JUDY WOODRUFF: But haven’t they already been feeling heat?

NORMAN ORNSTEIN: Yes, but it hasn’t been enough to cause a recalculation.

Even at a 9 percent approval rating for Congress, most incumbents are still more worried about where the base will be than anywhere else. After that, when they come back, we do have these decisions. And they get to Henry’s first point. If we don’t extend the payroll tax cuts and unemployment, the objective independent analysts say that we could cut growth in the U.S., which is already projected to be at a very sluggish level, by one to two percentage points.

And what we now have is yet another of these “my way or the highway” negotiations. The House Republicans have said, we will not extend those tax cuts or unemployment benefits unless there are immediate offsets. Of course, the immediate offsets mean that the stimulus is offset itself. And if we get into another of these endgame negotiations, Congress is going to look even worse before Christmas.

JUDY WOODRUFF: Well, Henry Aaron, what’s just happened doesn’t bode well for those decisions on unemployment benefits and the Social Security payroll taxes.

HENRY AARON: No, it’s really quite depressing.

And there’s another issue that the president didn’t mention in his statement, but that is a very large shoe waiting to drop. Under current law, fees under Medicare are scheduled to be cut 27 percent at the start of next year.

JUDY WOODRUFF: These are fees to physicians.

HENRY AARON: Physicians. That’s correct. In past years, Congress has waived those. And they may well do so again.

But there’s a problem. If they waive them, that is a spending increase, as recorded in our accounts. And it makes the job of meeting these targets even harder than it otherwise would have been. But it can’t be allowed to take effect, because the consequences for Medicare patient could be extreme disruption.

JUDY WOODRUFF: Maya MacGuineas, what do we look for from here on out? We are heading into a presidential election, congressional elections. Is there — the incentive that Norman Ornstein talked about, is that there for members of Congress to make the kind of big decisions that you’re saying need to be made?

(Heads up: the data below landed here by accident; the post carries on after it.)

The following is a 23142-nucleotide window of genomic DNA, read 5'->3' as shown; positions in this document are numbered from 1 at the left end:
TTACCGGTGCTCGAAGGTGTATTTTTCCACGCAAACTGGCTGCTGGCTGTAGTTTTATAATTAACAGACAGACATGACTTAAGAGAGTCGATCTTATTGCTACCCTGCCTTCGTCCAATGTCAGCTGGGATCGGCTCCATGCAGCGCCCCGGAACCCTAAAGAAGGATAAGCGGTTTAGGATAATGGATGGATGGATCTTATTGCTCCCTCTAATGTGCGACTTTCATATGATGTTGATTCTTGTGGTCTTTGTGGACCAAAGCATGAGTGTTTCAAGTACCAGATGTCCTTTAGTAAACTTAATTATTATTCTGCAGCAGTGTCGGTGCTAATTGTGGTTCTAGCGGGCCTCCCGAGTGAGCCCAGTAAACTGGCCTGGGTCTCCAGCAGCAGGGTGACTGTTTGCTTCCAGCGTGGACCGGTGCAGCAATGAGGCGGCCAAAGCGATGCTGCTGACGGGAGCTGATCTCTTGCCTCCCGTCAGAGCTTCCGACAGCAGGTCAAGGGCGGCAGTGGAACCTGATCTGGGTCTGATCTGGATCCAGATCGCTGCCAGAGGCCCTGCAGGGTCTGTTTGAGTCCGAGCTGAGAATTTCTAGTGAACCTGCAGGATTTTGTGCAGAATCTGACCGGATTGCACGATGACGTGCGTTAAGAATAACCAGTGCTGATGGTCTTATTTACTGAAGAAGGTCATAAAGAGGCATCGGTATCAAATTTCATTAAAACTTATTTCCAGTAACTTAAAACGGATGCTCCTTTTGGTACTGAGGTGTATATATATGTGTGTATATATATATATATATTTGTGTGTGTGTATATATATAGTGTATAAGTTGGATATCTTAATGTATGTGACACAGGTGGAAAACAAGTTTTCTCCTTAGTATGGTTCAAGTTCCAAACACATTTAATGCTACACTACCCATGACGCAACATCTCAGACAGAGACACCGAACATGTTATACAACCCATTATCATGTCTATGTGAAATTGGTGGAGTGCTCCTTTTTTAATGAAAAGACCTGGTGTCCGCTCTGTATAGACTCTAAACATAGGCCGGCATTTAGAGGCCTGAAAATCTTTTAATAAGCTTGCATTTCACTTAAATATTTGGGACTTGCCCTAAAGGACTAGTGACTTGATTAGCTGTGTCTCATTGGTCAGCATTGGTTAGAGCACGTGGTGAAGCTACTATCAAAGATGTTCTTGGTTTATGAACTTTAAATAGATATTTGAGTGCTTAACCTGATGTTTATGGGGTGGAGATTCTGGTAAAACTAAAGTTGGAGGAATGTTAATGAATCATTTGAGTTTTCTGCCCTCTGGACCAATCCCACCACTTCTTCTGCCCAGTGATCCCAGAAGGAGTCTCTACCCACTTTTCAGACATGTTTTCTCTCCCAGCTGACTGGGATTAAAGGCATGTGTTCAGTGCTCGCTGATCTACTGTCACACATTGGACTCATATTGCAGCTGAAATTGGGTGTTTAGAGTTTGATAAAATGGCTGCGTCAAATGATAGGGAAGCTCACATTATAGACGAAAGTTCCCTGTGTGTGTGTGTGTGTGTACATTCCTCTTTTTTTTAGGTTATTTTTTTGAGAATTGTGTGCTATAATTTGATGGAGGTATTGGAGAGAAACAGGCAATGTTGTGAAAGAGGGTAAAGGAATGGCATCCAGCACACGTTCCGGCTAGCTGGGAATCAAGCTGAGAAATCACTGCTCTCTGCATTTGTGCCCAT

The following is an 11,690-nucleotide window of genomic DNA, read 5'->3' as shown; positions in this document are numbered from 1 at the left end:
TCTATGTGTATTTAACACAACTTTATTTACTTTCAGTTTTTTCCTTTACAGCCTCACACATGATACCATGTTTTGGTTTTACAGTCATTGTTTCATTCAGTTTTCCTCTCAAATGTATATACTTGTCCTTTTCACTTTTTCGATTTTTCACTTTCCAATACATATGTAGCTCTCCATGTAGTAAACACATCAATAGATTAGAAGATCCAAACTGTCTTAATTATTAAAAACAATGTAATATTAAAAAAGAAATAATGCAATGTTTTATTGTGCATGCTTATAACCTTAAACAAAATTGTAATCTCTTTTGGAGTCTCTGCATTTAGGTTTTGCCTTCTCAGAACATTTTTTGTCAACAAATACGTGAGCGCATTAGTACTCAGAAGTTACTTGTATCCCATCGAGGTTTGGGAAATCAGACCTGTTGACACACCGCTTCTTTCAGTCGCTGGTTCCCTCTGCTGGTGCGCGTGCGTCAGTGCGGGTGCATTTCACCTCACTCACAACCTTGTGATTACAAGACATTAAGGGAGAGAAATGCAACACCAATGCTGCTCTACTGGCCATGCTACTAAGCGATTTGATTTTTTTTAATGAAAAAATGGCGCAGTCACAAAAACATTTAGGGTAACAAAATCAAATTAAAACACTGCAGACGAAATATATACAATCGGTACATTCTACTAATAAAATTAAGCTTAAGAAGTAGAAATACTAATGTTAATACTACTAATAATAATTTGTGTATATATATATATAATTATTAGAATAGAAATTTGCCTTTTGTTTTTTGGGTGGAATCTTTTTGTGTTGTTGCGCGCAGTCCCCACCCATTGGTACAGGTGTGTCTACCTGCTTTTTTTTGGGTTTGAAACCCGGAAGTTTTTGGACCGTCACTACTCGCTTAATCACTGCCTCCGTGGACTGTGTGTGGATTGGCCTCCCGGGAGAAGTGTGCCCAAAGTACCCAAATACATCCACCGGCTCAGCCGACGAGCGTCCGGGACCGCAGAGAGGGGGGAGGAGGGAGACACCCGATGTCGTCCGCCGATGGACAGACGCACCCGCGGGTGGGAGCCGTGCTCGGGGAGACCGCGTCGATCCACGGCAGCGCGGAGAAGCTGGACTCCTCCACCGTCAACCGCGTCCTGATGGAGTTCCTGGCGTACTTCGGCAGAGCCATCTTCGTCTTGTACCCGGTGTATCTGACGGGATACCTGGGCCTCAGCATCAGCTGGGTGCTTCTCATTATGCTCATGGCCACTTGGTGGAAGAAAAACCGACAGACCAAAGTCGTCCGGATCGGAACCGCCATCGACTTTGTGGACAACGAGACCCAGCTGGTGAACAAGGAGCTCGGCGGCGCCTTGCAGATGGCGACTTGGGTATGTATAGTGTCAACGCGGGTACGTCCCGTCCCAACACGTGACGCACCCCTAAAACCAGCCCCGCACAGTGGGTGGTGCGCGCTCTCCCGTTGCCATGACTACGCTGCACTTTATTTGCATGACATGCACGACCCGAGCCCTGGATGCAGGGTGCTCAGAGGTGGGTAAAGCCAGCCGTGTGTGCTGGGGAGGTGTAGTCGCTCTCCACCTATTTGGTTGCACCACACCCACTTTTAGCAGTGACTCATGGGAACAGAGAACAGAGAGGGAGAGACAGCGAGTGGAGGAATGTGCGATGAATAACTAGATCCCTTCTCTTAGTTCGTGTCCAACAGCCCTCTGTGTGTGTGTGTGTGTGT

MAYA MACGUINEAS: You know, I think it is, because I think all of the national attention is now on this issue. And I think it’s not going away until we do something.

And so you hear the narrative. Some people are saying, well, we’re just going to have to figure this out in the election. That is not going to work. That is not going to be something that goes through in the election.


MAYA MACGUINEAS: Because we will end up with a discussion where people promise about things they won’t do: I’m not going to raise taxes. I’m not going to raise the retirement age. I’m not going to touch Social Security and Medicare.

Well, guess what? Those are the things we’re going to have to do. And we’re going to have a national discussion about doing that. And that means the people who support going big or putting a plan in place moving forward now in a bipartisan way.

And if we wait until after the election, I fear that we have a lot of economic risks that are standing there waiting to kind of — markets that are going to put pressure on. What’s going on in Europe is going to affect things that are going on here. And there is going to be a growing dissatisfaction with Congress across the board. So…

HENRY AARON: Could I mention one area…

JUDY WOODRUFF: Sure, quickly.

HENRY AARON: … where I think something was put on the table? Maya was happy with it, but I don’t think it was a step forward.

And that was the tax plan during this negotiation that was put forward by Sen. Toomey and the Republicans. The proposal was to curtail tax expenditures, about $3 trillion worth, that would mostly affect the middle class, and about 85 or 90 percent of that revenue would have been used for cutting revenues on the well-to-do. That is precisely the direction we don’t want to go in, a kind of divisiveness that I think we need to avoid.

JUDY WOODRUFF: So you’re saying…

MAYA MACGUINEAS: But what we do need is tax reform.

HENRY AARON: We do need tax reform.

MAYA MACGUINEAS: And so that’s how we move forward is on these bigger ideas of tax reform and entitlement reform…

HENRY AARON: But not that way.

MAYA MACGUINEAS: … and things that we know we’re going to need to work on.

JUDY WOODRUFF: Thirty seconds.

NORMAN ORNSTEIN: Just the political…


NORMAN ORNSTEIN: Two things we have to remember in the politics.

One is, the Bush tax cuts on the rich expire before Obama’s term is over. And he has said he will have an $800 billion tax increase, with nothing in return. Republicans have to think about that. But also remember we get to January, and immediately we have Iowa caucuses, a Republican presidential process that pulls the party further to the right that’s going to complicate the task of members of Congress trying to reach a deal that involves compromises that the base out there voting won’t like.

JUDY WOODRUFF: More tough, tough questions ahead.

Norman Ornstein, Maya MacGuineas, Henry Aaron, we thank you, all three.

HENRY AARON: Thank you, Judy.